A better life in the caliphate

A deeply rooted desire for political and social change is fuelling radicalisation in Central Asia. The terrorist organisation ISIS seems attractive to a growing number of people. The International Crisis Group (ICG) warns that the region’s governments are not responding appropriately.
Post-Soviet repression frustrates many young people: Lenin statue in Osh, Kyrgyzstan. Bildagentur-online/picture-alliance/dpa Post-Soviet repression frustrates many young people: Lenin statue in Osh, Kyrgyzstan.

In the past three years, 2000 to 4000 men and women have left Uzbekistan, Kazakhstan, Kyrgyzstan, Tajikistan, Turkmenistan and China’s Xingjian region for Syria or Iraq, according to a recent ICG publication. The largest single group among the radicalised migrants are ethnic Uzbeks from Uzbekistan and Kyrgyzstan. They are driven by ethnic and religious discrimination, violent conflict and poor economic prospects, according to the ICG authors. They point out that the region suffers poor governance, corruption and crime, with things being especially tough in rural areas.

Particularly, Turkmenistan and Uzbekistan are said to “resemble authoritarian police states”, but all of the region’s security forces are blamed for compensating a lack of resources with harsh methods. According to the ICG, weak states cannot deal with radical Islam, and the idea of a caliphate is appealing to many. One reason is that Muslim organisations provide basic social services, but governments do not.

According to the ICG, the Islamic Movement in Uzbekistan (IMU) and its offshoots recruit ISIS fighters. While the IMU acts independently from ISIS, the terror militia is said to have given it “a renewed sense of purpose”.


Women’s motives

The ICG reports that governments tend to neglect the increasing radicalisation of women, even though recruiters specifically target them. For young women, joining ISIS offers the opportunity to escape the control of extended families and become more independent, the authors write. Mothers, moreover, are said to appreciate the social services militant Islamists provide, and some follow relatives that have left before them. In Iraq and Syria, female recruits become fighters or do supportive work for the militias, the authors report.   

It is not hard for Central Asians to get to Syria or Iraq. The ICG notes that flights are cheap, border controls weak and entry to Turkey visa-free. The authors quote an Uzbek aid worker who calls the recruits “cannon fodder” since many do not have combat experience.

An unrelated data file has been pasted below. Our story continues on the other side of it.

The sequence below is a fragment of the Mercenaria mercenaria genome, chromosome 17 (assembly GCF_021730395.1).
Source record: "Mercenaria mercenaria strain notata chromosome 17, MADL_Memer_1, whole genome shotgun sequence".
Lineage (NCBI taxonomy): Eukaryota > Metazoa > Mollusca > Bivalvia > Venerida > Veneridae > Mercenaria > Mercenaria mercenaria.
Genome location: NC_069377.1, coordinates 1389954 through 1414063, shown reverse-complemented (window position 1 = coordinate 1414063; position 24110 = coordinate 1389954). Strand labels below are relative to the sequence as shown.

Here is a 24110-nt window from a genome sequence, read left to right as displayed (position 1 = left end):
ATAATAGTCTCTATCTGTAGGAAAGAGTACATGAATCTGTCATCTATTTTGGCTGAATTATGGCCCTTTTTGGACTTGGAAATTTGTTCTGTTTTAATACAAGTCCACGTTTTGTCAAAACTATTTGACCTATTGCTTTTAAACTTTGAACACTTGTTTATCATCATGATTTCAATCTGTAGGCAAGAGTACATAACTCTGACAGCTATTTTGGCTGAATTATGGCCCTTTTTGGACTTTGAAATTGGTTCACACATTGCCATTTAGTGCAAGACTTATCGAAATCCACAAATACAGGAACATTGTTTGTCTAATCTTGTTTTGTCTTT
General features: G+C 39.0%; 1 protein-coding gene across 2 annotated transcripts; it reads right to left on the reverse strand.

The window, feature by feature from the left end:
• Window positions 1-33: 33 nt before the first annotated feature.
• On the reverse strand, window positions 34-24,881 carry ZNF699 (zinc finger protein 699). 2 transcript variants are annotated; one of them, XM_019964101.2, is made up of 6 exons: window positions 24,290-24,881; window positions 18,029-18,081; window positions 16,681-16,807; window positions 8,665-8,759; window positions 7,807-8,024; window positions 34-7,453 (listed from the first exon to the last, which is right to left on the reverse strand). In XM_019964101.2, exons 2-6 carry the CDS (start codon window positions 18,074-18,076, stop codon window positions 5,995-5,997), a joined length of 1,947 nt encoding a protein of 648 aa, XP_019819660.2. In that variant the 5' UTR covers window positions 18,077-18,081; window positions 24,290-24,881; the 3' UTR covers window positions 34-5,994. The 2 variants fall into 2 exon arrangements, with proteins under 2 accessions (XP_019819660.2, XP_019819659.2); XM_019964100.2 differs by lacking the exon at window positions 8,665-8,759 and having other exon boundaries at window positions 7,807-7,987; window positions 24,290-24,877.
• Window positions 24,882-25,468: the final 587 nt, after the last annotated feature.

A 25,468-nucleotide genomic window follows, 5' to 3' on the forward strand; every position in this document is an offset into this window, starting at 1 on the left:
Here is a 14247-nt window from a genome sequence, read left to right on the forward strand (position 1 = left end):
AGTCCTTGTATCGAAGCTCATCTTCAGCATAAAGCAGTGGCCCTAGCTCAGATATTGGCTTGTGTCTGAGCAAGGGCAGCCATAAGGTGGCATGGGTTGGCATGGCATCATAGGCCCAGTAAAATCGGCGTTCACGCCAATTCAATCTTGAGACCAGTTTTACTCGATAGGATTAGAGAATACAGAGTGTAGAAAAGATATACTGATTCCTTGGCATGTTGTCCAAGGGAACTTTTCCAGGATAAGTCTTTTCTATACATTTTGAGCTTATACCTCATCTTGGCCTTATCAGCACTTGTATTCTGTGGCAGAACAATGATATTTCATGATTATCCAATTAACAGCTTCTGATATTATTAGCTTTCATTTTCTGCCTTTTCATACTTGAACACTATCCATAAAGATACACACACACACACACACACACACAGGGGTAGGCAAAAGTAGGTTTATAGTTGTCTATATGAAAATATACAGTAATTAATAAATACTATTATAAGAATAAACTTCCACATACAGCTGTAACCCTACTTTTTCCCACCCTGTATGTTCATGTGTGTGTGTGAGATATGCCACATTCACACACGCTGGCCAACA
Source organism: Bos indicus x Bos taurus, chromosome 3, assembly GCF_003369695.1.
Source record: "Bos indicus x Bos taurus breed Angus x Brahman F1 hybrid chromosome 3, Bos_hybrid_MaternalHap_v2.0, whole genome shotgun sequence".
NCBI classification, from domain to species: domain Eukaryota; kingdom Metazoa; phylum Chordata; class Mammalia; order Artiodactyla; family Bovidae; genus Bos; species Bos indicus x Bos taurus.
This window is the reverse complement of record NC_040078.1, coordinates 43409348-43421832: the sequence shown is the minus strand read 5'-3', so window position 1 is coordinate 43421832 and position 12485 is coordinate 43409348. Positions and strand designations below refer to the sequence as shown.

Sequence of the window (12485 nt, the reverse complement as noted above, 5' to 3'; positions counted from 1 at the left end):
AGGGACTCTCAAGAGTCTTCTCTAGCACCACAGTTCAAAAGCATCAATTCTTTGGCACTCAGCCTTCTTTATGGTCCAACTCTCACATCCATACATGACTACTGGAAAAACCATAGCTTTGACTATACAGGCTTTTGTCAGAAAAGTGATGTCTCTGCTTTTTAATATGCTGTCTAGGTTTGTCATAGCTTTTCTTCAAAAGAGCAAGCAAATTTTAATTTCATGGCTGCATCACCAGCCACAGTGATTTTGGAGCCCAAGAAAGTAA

The ICG policy brief predicts that most recruits will die in combat, so returning fighters are not considered an immediate threat. Nonetheless, there is a risk, and the authors insist that rehabilitation and prevention efforts are needed. They insist that harsh laws on visiting terrorist training camps or fighting abroad are not enough. Only Uzbek law, so far, seems to show some tolerance for returnees without previous conviction.

“Zero-tolerance” approaches may backfire, warns the ICG team, especially because Central Asian countries are already governed in repressive ways. The ICG briefing emphasises that far too little is being done to address the reasons why citizens are leaving. Again, only Uzbekistan has started a programme in which mentors counsel families at risk of extremism. Whether it succeeds and will be scaled up all over the country, remains to be seen, the ICG states.   

At the regional level, the Collective Security Treaty Organisation (CTSO) could play a major role in improving matters. The ICG’s experts consider it rather inexperienced, however. The authors want the EU and the US to recognise that Central Asia is becoming ever more important for ISIS recruitment and to support regional governments in responding to the dangers. So far, no major attacks have occurred in Central Asia, but the authors propose that preventive action should be taken fast.

Theresa Krinninger


International Crisis Group
: Syria Calling: Radicalisation in Central Asia.

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